[Before emigrating to Australia circa 1880, the author was with the Primitive Methodist Church in Sunderland.]
|Annie Watson wrote:-- « ... Professor Walter Howchin has had a distinguished career in connection with the Adelaide University and was for many years one of its best known professors ... Very many years ago he had, while he was in the ministry of the Primitive Methodist Church, a serious breakdown in health, and was told by his doctors that his only hope lay in seeking a warmer climate ... This he did with the happiest results, and by his scientific work at the University, and his many arduous expeditions, added greatly to the available knowledge in his own particular field of research. »|
My acquaintance with the Rev. John Watson dates from about the time of his entering the Ministry, when he spent the whole period of his probation in his own circuit in Weardale. From the first he took a prominent place among the ministers of the Sunderland District. He was greatly esteemed for his kind, courteous, and equitable temperament, as well as for his scholastic attainments. On account of his extensive acquaintance with books and current literature he was a most interesting companion and gave a healthy intellectual stimulus to all that came under his influence. He was a foundation member of the Dialectic Club, formed among the ministers of the Sunderland District, which for many years, met in the city of Durham, quarterly, for mutual intercourse and discussion; Mr Watson, by contributing papers and taking part in the discussion, added greatly to the interest of the meetings of the Club.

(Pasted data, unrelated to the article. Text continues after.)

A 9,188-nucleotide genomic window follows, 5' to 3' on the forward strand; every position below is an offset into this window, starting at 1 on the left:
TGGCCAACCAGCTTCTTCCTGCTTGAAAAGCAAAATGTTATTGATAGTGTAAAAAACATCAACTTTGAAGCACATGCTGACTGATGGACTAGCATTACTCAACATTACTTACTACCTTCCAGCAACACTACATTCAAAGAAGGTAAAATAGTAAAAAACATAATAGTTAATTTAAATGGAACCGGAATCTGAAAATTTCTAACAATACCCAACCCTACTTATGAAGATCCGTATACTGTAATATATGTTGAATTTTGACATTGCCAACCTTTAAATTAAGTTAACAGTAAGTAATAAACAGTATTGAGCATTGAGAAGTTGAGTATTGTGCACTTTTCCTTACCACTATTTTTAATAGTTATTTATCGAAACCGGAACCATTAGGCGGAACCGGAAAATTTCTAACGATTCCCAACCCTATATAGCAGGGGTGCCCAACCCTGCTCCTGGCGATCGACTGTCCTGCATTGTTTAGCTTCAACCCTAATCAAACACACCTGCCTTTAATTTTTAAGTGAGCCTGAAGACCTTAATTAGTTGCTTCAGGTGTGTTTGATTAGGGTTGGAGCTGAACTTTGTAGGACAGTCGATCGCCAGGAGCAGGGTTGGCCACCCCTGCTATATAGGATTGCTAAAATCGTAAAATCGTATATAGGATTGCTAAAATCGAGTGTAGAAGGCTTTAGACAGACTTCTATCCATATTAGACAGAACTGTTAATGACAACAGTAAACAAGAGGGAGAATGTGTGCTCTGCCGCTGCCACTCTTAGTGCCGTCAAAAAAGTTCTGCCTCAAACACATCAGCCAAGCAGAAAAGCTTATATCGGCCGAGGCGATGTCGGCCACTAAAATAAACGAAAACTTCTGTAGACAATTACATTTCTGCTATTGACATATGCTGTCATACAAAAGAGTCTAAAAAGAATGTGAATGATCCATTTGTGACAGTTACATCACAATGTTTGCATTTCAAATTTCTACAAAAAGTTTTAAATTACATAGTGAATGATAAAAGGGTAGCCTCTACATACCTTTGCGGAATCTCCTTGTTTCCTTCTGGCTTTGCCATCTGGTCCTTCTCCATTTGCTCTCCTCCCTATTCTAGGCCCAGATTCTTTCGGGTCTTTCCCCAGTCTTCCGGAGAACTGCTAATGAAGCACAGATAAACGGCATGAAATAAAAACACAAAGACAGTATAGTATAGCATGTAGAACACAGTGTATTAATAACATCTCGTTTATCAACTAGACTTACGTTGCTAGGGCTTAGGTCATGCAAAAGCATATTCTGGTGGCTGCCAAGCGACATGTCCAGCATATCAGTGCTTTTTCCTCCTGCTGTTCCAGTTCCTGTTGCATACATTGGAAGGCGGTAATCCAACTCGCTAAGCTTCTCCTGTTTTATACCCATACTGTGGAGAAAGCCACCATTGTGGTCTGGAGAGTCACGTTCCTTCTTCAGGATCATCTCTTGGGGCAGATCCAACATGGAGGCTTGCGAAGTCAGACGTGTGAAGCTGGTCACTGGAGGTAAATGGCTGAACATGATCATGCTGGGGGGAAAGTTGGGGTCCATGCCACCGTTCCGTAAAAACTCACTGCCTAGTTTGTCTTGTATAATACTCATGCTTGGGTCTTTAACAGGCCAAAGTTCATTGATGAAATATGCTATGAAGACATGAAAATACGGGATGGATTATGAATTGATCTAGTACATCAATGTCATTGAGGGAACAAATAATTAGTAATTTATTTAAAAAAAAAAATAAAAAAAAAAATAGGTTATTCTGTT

The transference of Mr. Watson from the South African Mission Field to South Australia, gave me the great pleasure of a renewed personal acquaintance with him and his very estimable wife. They came to South Australia at a very critical period in the history of our church in this colony. There had been an unfortunate breach in the unity of the churches over a financial question which led to a severance of the S. Australian District into two, and in one place, at least, the feeling in the church was so divided that rival services were held by the respective sections within a few doors of each other. Such a state of things was so prejudicial to the Church's interests and foreign to Mr Watson's peaceable and conciliatory nature that he at once sought to bring the estranged parties together and wisely effected a reconciliation. Mr Watson only occupied two circuits during his stay in South Australia, Queenstown and Parkside, most of the time at the latter. His ministry was greatly appreciated. He was highly esteemed both as a friend and pastor, and it was with universal regret, that after six years of service in this southern land, the South Australian community had to resign themselves to what Mr Watson felt as a call to return to the Mother Country.
Adelaide, November 20, 1922